How A Small Nonprofit Can Find More Money Within Their Own Database

Philip Manzano • Nov 25, 2017

There is some money in your database! Use Keela to find it! The post How a small nonprofit can find more money within their own database appeared first on Keela.

You run a ton of events to get to know your donors and fundraise.

You shouldn’t have to spend hours going through data.

Fundraising by running eventsis a great way for nonprofits to engage with their networks. Depending on the engagement level of your audience, events can be great fundraisers, or simply just offer opportunities to get to know your contacts better.

But putting on events can be a pain, and a logistical nightmare. And unless you’re tracking the data effectively, all the opportunities to do good are lost pretty quickly. It’s a pretty typical story:

  • You plan the event.
  • People register for the event online
  • You print off the RSVP list
  • Volunteers run the registration table, and they check off the names of attendees
  • You record any new information for people who did not register online
  • Your team puts that checked list in a folder somewhere
  • Rinse, repeat.

Although there may not be anything wrong with this process – there are quite a few holes, and it opens the door for lost opportunities.Keela helps small nonprofits get the most out of their events. Let’s take a look at how one organization did it.

Target Lapsed Donors through Fundraising

Something important to look at would be individuals who donated last year, but not this year.When you have a clear idea of who these people are, you can specifically target them with new messaging, or event craft an entire fundraising appeal around them, with the information that you know.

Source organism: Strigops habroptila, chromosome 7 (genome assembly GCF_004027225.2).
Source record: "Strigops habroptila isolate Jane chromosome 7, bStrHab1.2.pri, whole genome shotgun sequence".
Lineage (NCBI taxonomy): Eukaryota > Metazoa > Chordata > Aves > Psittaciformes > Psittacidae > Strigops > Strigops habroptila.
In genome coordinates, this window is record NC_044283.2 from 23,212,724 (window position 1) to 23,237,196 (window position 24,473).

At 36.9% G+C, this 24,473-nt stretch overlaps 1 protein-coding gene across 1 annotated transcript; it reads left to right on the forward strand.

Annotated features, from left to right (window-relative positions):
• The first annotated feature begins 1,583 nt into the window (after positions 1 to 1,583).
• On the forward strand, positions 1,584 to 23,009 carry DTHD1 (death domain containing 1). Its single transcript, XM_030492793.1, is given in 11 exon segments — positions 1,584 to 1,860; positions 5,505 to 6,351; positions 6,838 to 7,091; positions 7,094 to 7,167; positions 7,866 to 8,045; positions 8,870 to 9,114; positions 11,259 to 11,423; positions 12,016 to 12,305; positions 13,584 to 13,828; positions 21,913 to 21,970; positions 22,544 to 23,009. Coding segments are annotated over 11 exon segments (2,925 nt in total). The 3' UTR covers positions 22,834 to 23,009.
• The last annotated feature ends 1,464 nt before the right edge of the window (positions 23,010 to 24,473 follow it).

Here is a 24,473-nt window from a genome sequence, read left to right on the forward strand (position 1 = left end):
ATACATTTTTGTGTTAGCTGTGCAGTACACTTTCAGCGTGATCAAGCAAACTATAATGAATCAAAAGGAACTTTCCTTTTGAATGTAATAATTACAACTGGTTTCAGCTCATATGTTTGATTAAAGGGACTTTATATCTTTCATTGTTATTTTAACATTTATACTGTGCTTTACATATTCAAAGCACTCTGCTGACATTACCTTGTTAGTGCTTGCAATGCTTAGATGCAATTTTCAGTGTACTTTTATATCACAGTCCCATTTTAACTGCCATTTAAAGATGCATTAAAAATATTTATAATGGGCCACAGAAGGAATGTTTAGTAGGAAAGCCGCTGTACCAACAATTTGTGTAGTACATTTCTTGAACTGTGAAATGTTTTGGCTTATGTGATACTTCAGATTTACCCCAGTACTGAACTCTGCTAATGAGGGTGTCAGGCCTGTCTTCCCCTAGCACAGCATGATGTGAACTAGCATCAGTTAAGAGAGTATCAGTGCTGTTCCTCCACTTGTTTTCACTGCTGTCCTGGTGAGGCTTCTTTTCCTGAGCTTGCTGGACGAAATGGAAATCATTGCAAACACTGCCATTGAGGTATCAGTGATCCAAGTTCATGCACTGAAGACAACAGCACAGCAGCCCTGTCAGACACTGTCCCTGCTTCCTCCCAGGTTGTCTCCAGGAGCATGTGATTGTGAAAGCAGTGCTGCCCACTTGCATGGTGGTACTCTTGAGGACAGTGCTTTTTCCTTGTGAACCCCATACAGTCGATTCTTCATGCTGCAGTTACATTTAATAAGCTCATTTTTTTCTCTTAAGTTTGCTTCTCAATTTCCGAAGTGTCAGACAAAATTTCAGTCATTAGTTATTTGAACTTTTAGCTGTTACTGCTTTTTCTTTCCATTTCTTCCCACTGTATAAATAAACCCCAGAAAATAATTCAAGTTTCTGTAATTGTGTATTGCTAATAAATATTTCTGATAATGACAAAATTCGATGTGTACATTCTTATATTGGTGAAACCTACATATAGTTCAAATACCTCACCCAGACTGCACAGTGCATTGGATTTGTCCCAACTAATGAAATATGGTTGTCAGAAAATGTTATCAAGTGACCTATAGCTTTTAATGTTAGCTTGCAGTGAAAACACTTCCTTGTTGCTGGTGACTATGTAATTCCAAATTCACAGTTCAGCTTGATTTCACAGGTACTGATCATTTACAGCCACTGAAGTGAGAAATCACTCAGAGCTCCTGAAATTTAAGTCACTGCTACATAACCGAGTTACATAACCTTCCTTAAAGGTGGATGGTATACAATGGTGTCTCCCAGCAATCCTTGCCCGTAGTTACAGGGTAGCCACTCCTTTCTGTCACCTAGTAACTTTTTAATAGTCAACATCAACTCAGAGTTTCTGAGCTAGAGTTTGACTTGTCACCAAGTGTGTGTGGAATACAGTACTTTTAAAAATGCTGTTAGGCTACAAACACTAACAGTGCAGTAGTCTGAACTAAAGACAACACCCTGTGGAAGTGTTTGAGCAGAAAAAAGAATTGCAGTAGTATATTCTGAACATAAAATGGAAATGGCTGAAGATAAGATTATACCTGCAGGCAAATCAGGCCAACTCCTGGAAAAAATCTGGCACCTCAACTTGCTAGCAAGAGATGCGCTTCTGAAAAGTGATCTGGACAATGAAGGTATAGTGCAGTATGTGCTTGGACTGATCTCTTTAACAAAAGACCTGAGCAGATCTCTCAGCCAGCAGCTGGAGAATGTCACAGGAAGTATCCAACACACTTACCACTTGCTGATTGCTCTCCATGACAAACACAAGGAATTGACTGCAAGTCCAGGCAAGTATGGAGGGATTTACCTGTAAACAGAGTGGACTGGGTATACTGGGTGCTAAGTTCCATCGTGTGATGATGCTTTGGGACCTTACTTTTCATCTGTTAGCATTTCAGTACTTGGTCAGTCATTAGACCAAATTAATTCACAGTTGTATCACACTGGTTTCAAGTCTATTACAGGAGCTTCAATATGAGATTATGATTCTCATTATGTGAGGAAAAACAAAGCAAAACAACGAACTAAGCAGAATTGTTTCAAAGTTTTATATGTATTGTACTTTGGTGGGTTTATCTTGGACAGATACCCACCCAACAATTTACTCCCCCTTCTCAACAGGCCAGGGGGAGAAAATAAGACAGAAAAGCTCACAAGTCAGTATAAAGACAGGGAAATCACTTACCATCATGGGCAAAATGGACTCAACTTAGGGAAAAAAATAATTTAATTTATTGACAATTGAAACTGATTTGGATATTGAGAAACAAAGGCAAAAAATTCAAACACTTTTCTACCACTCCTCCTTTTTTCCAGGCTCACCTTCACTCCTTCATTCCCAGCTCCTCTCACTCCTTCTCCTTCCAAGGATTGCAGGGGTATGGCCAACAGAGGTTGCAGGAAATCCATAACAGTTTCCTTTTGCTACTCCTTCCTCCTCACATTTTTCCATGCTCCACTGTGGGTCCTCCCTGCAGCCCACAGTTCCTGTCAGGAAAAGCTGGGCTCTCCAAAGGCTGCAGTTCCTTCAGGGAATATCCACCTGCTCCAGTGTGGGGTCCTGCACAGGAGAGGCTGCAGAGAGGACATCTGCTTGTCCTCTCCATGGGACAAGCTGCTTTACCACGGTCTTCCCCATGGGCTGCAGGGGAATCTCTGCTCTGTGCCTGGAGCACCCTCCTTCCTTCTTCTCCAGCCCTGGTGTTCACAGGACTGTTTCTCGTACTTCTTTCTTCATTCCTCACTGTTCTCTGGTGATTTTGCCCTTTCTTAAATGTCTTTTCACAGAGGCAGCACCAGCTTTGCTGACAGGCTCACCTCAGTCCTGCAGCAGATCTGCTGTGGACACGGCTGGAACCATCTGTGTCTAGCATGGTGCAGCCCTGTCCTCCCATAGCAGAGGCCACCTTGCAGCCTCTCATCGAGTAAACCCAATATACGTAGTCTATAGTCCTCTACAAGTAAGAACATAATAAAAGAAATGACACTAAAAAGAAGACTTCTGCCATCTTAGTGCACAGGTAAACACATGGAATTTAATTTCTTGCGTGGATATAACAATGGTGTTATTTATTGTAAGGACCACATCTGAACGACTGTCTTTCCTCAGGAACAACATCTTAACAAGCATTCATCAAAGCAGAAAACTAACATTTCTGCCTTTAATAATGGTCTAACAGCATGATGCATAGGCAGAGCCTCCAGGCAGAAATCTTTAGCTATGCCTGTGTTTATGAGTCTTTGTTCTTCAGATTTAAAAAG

For example, if John Doe donated to the Sick Kids Fund last year, but did not donate this year – you can operate on the hunch that John cares a bit about kids. Now you can create an entire campaign targeted towards Joe and people just like him. Remember – you don’t only want Joe. You want people who think, act and give like Joe.

Finally, once you send out these messages, you want to be able to track the success, and see if it actually worked.

Good news – you can do all of that right within your own database using Keela.


Start by defining your goal. In this case – it’s to reengage lapsed donors, and increasing your fundraising efforts. Your next step is to identify who those donors are. Simply create a Smart List with the parameters of “Donated last year, but not this year”. You will automatically have a list of all the donors you can begin to target.

Next, create a new Campaign . Get creative with the messaging, and really pull at the heart strings! Send this campaign to the Smart List you just created. And don’t forget to embed a Donate button.

Once you’ve sent out this campaign, track the success of the eblast by looking at the campaign’s analytics, such as open rates, click rates and amount donated. Now you can start testing what messages work better for this audience.

So what?

Finding money in your own database is a crucial way to make an impact and fundraise. It’s like finding money in your couch. Sometimes it can be coins – and sometimes it could be hundreds of dollars. But it all adds up.

When it comes to creating a positive, lasting impact for the communities we serve, organizations need to be smart about their resources, and be diligent enough to leave no stone unturned. Keela helps them be more effective, and that leads to more impact.

It’s not more money being raised. It’s more lives being touched.


Using this same thinking, you can identify donor potential in your database. Create similar Smart Lists for individuals who have given a certain amount in the past. Using what you know about these individuals, you can conclude that there is potential to give at that level again, or possibly even higher. You can get smart about targeting these individuals with personalized appeals, and followups. This is a great way to use data to inform how you make decisions when it comes to fundraising.